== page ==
Service Mediation is an abstraction layer in between the service consumer and the service provider. What is the need for mediation and what benefits does it provide? There are several benefits:
- Apply cross cutting concerns such as authentication, encryption, logging, metrics across all service requests. The mediation layer can have hooks in place to perform these concerns so individual service capabilities don’t have to invoke them each time.
- Provides the service provider the flexibility to change implementations or service fulfillment strategy. For example, you can migrate a service capability from one programming language to another or get off a legacy system. You can also switch technologies fundamentally – instead of looking up data from a database to fulfill a service request you can read from an in-memory cache or introduce an indexed search engine.
- Mediation can also be used to translate physical transports to fulfill a service request. For example, you might have a capability that is available over HTTP and the consumer might need the capability to be accessed via a Java Messaging Service (JMS) queue. The mediation layer can intercept the request via a JMS input queue and turn around and invoke the underlying HTTP service.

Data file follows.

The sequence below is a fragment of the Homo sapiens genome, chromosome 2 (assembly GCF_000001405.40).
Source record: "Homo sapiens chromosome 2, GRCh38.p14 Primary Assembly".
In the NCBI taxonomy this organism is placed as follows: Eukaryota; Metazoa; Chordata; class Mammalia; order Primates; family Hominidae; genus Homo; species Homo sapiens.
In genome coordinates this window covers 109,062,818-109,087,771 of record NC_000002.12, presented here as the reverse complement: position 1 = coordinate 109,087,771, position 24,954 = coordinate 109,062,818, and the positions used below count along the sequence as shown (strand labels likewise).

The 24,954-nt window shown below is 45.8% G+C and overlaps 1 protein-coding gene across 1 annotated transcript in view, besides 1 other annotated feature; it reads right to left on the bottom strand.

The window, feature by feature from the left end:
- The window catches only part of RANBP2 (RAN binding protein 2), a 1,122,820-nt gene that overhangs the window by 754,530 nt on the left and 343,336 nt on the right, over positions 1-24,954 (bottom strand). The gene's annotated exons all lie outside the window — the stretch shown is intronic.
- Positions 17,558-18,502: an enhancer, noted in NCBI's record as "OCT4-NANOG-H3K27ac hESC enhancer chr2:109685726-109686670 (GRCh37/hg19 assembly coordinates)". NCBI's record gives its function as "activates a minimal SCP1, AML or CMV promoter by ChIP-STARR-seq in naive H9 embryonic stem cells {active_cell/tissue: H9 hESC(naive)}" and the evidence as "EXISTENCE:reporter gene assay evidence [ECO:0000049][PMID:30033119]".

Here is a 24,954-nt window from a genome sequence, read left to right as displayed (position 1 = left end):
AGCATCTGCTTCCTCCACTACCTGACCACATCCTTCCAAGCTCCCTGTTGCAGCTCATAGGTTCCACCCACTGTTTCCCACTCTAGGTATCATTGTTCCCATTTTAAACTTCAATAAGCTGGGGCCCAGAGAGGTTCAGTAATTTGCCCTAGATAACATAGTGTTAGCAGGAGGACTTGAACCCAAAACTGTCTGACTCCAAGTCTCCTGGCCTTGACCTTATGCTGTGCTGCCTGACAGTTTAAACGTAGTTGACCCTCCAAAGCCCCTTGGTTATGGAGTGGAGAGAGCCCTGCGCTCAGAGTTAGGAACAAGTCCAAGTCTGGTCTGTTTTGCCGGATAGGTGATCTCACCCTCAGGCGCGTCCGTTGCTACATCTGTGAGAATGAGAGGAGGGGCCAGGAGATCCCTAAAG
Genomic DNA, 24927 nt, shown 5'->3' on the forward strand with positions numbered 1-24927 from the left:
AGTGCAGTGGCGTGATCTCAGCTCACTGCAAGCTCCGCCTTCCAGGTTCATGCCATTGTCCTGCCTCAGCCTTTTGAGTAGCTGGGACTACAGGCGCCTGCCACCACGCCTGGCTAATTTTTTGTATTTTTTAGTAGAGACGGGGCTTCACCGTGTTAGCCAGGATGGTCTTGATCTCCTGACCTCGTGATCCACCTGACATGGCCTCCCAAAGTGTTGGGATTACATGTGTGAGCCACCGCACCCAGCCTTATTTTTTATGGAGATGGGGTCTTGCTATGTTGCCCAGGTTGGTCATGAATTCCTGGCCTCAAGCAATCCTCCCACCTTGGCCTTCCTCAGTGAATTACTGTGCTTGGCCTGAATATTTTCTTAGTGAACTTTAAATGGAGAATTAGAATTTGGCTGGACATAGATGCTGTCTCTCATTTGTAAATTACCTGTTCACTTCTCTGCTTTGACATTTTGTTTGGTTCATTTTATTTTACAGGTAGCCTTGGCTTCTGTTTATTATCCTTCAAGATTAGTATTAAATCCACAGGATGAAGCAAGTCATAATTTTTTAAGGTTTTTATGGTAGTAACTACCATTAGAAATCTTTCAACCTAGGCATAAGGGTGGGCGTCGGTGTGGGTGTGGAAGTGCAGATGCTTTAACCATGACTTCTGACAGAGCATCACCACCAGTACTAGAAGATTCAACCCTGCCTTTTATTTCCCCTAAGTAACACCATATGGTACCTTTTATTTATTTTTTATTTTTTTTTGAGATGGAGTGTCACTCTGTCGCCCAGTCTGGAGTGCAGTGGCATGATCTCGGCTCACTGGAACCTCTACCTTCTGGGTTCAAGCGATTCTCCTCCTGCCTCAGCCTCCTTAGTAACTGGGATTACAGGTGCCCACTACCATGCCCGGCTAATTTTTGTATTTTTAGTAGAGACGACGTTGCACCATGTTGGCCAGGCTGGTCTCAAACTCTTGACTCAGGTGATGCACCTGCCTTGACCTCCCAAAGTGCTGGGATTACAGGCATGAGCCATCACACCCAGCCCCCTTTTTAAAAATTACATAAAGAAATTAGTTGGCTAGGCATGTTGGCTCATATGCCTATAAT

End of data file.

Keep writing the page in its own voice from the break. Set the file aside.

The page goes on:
- Services may not always expose the right input/output contracts. There might be legacy syntax/semantics exposed, or inconsistent error codes or too many parameters being exposed etc. More importantly service contracts need to align with your firm’s logical data models. This provides consistent business names, data structures, and decoupling from physical data.
This is just a starter list and there are many additional benefits when adding a mediation layer. I didn’t touch upon governance specifically but they are present in the points above.